• Of course, no ac­tual in­di­vi­d­ual or pro­gram is a pure Bayesian. Pure Bayesian up­dat­ing pre­sumes log­i­cal om­ni­science af­ter all. Rather, when we talk about Bayesian rea­son­ing we ideal­ize in­di­vi­d­u­als as ab­stract agents whose choices (po­ten­tially none) have a cer­tain prob­a­bil­is­tic effect on the world, i.e., ba­si­cally we ideal­ize the situ­a­tion as a 1 per­son game.

You ba­si­cally raise the ques­tion of what hap­pens in New­comb like cases where we al­low the agent’s in­ter­nal de­liber­a­tive state to af­fect out­comes in­de­pen­dent of ex­plicit choices made. But whole model breaks down the mo­ment you do this. It no longer even makes sense to ideal­ize a hu­man as this kind of agent and ask what should be done be­cause the mo­ment you bring the agent’s in­ter­nal de­liber­a­tive state into play it no longer makes sense to ideal­ize the situ­a­tion as one in which there is a choice to be made. At that point you might as well just shrug and say ‘you’ll choose what­ever the laws of physics says you’ll choose.’

Now, one can work around this prob­lem by in­stead pos­ing a ques­tion for a differ­ent agent who might ideal­ize a past self, e.g., if I imag­ine I have a free choice about which be­lief to com­mit to hav­ing in these sorts of situ­a­tions which be­lief/​be­lief func­tion should I pre­sume.

As an aside I would ar­gue that, while a perfectly valid math­e­mat­i­cal calcu­la­tion, there is some­thing wrong in ad­vo­cat­ing for time­less de­ci­sion the­ory or any other par­tic­u­lar de­ci­sion the­ory as the cor­rect way to make choices in these New­comb type sce­nar­ios. The model of choice mak­ing doesn’t even re­ally make sense in such situ­a­tions so any ar­gu­ment over which is the true/​cor­rect de­ci­sion the­ory must ul­ti­mately be a prag­matic one (when we sug­gest ac­tual peo­ple use X ver­sus Y they do bet­ter with X) but that’s never the sense of cor­rect­ness that is be­ing claimed.

• Non cen­tral nit: So, you know the things in your past, so there is no need for prob­a­bil­ity there Doesn’t seem true.

• I sup­pose you mean the fal­li­bil­ity of mem­ory. I think Garrabrant meant it tau­tolog­i­cally though (ie, as the defi­ni­tion of “past”).

• Pretty con­fi­dent they meant it that way:

I am not think­ing about physics-time, I am think­ing about log­i­cal-time. If some­thing is in your past, but has no effect on what al­gorithm you are run­ning on what ob­ser­va­tions you get, then it might as well be con­sid­ered as space-like sep­a­rated from you. If you com­pute how ev­ery­thing in the uni­verse eval­u­ates, the space-like sep­a­rated things are the things that can be eval­u­ated ei­ther be­fore or af­ter you, since their out­put does not change yours or vice-versa. If you par­tially ob­serve a fact, then I want to say you can de­com­pose that fact into the part that you ob­served and the part that you didn’t, and say that the part you ob­served is in your past, while the part you didn’t ob­serve is space-like sep­a­rated from you.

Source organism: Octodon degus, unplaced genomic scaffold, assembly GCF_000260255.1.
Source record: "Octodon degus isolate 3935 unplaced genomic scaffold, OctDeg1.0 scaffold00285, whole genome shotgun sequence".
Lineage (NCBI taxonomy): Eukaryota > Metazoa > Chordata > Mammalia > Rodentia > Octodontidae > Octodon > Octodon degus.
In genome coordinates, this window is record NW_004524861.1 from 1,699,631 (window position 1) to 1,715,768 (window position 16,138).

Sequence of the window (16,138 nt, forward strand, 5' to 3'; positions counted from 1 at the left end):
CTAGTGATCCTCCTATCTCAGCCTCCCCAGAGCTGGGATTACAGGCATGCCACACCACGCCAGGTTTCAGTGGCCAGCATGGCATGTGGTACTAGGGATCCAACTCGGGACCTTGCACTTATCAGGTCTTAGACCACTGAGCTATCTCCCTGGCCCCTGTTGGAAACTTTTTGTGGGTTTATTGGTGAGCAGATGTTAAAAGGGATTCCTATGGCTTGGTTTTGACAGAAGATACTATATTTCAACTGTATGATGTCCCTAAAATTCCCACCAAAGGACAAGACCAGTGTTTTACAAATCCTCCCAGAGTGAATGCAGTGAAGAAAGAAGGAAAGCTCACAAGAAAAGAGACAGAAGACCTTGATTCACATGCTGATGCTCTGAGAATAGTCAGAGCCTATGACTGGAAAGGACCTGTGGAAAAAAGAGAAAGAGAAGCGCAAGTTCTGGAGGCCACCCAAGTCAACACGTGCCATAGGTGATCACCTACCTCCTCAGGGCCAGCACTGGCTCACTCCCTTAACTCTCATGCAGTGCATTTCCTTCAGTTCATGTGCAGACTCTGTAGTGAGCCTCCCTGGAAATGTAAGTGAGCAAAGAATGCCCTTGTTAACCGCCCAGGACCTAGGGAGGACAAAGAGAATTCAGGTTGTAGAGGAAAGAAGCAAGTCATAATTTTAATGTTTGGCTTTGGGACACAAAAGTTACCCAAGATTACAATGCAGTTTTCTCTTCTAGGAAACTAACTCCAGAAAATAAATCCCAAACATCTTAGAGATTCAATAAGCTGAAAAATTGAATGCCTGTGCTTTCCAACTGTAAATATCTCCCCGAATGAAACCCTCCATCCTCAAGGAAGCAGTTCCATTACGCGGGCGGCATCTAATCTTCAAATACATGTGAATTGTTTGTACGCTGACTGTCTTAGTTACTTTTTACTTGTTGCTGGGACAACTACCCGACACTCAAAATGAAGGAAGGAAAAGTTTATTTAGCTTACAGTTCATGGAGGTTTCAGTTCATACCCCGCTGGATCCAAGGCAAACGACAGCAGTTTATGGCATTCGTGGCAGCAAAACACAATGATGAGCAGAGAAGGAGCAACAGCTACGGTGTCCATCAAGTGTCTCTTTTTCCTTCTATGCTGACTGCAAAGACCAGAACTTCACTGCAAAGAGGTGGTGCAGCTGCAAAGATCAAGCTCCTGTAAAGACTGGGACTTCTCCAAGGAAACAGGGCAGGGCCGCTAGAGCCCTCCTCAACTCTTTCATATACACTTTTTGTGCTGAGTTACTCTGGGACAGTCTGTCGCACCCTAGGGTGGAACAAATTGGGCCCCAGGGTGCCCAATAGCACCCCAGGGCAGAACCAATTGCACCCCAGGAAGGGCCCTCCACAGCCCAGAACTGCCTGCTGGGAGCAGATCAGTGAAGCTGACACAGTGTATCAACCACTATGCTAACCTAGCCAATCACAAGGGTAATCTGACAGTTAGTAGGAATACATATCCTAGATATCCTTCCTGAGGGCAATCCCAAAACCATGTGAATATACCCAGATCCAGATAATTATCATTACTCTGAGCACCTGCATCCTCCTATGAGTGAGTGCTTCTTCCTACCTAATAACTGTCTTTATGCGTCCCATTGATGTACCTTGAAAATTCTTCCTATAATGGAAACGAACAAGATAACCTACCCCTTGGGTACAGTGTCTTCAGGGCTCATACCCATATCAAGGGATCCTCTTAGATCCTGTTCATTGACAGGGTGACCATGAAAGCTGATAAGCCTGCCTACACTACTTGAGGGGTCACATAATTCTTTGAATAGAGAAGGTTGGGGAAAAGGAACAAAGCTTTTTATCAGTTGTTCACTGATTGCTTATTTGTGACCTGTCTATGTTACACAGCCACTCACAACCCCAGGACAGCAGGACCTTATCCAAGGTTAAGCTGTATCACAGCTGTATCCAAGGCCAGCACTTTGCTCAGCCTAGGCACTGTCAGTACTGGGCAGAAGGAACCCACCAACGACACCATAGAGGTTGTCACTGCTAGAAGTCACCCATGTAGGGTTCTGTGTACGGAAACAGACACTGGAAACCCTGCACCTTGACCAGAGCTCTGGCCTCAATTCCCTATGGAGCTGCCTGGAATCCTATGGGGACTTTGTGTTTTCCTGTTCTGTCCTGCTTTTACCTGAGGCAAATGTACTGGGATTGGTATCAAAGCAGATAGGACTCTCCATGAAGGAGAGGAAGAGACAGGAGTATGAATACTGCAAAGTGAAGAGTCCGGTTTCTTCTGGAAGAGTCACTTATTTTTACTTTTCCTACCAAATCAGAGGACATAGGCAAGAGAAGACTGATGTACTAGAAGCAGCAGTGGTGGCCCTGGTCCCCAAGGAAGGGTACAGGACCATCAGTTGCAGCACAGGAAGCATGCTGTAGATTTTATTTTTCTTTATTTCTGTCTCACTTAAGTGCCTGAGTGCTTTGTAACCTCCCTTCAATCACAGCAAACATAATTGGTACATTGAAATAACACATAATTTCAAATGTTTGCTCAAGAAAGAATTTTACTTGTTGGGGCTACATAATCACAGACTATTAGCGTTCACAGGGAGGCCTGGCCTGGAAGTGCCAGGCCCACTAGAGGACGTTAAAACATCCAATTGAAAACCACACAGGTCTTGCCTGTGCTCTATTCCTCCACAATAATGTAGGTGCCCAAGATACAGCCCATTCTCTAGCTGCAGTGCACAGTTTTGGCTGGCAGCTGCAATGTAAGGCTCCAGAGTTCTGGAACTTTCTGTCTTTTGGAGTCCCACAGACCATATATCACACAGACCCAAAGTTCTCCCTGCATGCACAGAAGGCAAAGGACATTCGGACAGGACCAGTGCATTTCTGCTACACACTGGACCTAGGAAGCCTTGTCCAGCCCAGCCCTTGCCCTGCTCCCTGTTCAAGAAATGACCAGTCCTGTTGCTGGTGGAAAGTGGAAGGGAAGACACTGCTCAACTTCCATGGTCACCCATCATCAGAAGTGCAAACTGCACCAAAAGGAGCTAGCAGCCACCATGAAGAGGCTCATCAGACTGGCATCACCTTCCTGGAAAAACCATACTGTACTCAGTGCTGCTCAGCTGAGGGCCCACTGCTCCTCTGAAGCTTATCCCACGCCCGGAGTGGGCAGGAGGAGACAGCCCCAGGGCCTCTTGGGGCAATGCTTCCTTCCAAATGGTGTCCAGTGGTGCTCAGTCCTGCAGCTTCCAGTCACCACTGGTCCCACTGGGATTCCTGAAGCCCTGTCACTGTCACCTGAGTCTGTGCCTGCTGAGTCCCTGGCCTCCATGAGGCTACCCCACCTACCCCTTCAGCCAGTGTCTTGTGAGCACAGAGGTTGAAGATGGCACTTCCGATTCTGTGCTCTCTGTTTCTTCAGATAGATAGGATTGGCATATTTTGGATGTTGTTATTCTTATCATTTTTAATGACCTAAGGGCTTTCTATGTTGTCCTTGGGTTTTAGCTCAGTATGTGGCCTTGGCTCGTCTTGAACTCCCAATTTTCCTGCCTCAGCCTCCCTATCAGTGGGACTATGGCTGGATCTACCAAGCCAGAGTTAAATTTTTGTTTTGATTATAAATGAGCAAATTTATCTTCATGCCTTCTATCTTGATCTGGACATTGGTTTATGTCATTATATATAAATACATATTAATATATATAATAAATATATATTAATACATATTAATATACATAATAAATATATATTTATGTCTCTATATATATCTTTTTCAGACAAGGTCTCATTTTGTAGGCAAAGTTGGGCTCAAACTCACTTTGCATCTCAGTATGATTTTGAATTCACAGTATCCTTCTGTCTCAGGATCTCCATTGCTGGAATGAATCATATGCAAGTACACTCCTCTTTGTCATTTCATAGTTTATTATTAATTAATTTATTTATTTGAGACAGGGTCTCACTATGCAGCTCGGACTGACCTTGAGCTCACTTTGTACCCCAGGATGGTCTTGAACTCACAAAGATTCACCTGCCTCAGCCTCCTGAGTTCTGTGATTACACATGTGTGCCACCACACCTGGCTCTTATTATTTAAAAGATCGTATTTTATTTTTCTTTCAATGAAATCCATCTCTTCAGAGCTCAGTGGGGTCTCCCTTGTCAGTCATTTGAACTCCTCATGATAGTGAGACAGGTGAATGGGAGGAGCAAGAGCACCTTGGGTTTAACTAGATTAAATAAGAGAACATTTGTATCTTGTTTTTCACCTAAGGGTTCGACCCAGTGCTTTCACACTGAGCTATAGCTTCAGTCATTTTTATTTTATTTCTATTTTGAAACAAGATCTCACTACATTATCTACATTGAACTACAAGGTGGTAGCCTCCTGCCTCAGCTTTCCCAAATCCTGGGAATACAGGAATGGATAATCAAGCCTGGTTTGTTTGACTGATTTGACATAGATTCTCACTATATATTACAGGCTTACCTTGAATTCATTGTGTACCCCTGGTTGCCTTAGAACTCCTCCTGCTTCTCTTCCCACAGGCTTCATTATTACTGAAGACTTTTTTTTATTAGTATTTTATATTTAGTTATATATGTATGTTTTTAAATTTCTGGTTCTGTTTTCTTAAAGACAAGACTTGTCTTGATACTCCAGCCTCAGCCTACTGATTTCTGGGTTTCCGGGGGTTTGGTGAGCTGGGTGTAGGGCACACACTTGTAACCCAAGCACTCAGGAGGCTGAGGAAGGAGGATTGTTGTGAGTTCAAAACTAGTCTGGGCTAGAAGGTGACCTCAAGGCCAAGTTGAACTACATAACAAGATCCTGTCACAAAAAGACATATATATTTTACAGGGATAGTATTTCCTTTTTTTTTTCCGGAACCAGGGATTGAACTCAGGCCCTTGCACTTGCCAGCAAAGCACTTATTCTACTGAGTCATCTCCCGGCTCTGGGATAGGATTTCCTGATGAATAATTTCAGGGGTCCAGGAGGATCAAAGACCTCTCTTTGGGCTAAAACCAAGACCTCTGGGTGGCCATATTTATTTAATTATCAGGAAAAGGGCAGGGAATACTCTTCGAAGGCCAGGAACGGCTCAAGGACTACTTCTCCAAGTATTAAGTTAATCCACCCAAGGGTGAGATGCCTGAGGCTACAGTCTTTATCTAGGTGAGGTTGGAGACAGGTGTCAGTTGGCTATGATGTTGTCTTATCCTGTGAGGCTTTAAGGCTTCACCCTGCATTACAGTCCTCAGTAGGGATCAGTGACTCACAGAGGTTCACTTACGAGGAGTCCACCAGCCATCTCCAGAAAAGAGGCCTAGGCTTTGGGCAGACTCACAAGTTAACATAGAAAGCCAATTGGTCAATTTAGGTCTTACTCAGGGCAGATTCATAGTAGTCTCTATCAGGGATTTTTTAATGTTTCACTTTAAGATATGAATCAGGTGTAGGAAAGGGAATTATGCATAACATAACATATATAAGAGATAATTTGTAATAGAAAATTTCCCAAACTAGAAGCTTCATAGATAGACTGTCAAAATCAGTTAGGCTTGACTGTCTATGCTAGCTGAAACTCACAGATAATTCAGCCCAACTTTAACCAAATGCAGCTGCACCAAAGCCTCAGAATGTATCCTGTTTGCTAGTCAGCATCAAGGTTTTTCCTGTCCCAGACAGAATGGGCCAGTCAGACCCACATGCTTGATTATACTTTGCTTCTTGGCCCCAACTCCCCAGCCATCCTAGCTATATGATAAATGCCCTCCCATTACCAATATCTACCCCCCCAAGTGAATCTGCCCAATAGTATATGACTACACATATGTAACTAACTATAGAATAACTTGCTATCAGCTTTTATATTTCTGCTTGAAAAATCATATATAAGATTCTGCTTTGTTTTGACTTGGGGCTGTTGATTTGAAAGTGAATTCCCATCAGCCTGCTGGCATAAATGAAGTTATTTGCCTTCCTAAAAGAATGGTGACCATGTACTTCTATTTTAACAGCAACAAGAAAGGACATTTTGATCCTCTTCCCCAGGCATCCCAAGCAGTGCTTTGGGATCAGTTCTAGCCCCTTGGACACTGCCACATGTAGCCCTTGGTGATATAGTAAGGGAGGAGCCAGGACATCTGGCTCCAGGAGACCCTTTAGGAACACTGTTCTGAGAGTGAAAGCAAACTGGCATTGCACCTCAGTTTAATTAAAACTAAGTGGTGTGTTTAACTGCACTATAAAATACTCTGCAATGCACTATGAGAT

• One way I may be­gin to write a similar con­cept for­mally may be some­thing like:

An agent’s prob­a­bil­ity on a topic is “P(V|C)”, where V is some propo­si­tion and O rep­re­sents all con­di­tion­als.

There are cases where one of these con­di­tion­als will in­clude a state­ment such as “P(V|C) = f(n)”; whereby one must con­di­tion on the out­put of their to­tal es­ti­mate. If this “re­cur­sive” con­di­tional in­fluences P(V|C), then the prob­a­bil­is­tic as­sess­ment is not “state-like sep­a­rated.”

• I gen­er­ally agree with the main mes­sage, and am happy to see it be writ­ten up, but see this less as a failure of Bayes the­ory than a re­jec­tion of a com­mon mi­suse of Bayes the­ory. I be­lieve I’ve heard a similar ar­gu­ment a few times be­fore and have found it a bit frus­trat­ing for this rea­son. (Of course, I could be fac­tu­ally wrong in my un­der­stand­ing)

If one were to ap­ply some­thing other than a di­rect bayesian up­date, as could make the sense in a more com­pli­cated set­ting, they may as well do so in a pro­cess which in­cludes other kinds of bayesian up­dates. And the de­ci­sion pro­cess that they use to de­ter­mine the method of up­dat­ing in these cir­cum­stances may well in­volve bayesian up­dates.

• I’m not sure how to solve such an equa­tion, though do­ing it for sim­ple cases seems sim­ple enough. I’ll ad­mit I don’t un­der­stand log­i­cal in­duc­tion near as well as I would like, and mean to do so some time.

• What makes state­ments you con­trol im­por­tant?

“You as­sign prob­a­bil­ity less than 12 to this sen­tence,” but per­haps you wish you didn’t.

Why would you wish to as­sign a differ­ent prob­a­bil­ity to this state­ment?

• It’s a var­i­ant of the liar’s para­dox. If you say the state­ment is un­likely, you’re agree­ing with what it says. If you agree with it, you clearly don’t think it’s un­likely, so it’s wrong.

• [ ]
[deleted]